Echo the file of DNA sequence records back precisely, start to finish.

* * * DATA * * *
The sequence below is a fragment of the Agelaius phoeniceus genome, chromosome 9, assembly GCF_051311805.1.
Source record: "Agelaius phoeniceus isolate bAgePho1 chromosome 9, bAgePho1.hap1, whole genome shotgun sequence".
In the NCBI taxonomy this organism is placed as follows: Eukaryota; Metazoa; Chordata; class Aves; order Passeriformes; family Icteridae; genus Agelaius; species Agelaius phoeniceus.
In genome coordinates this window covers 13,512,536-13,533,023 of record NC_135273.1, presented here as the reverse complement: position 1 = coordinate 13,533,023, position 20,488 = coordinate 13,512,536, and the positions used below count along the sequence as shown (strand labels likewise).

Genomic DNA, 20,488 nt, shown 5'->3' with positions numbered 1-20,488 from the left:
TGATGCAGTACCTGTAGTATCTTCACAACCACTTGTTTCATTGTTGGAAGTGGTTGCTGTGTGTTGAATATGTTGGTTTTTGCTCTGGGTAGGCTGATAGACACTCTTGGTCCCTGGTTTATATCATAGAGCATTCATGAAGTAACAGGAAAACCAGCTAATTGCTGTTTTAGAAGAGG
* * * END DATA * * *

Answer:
The sequence below is a fragment of the Agelaius phoeniceus genome, chromosome 9, assembly GCF_051311805.1.
Source record: "Agelaius phoeniceus isolate bAgePho1 chromosome 9, bAgePho1.hap1, whole genome shotgun sequence".
In the NCBI taxonomy this organism is placed as follows: Eukaryota; Metazoa; Chordata; class Aves; order Passeriformes; family Icteridae; genus Agelaius; species Agelaius phoeniceus.
In genome coordinates this window covers 13,512,536-13,533,023 of record NC_135273.1, presented here as the reverse complement: position 1 = coordinate 13,533,023, position 20,488 = coordinate 13,512,536, and the positions used below count along the sequence as shown (strand labels likewise).

Genomic DNA, 20,488 nt, shown 5'->3' with positions numbered 1-20,488 from the left:
TGATGCAGTACCTGTAGTATCTTCACAACCACTTGTTTCATTGTTGGAAGTGGTTGCTGTGTGTTGAATATGTTGGTTTTTGCTCTGGGTAGGCTGATAGACACTCTTGGTCCCTGGTTTATATCATAGAGCATTCATGAAGTAACAGGAAAACCAGCTAATTGCTGTTTTAGAAGAGG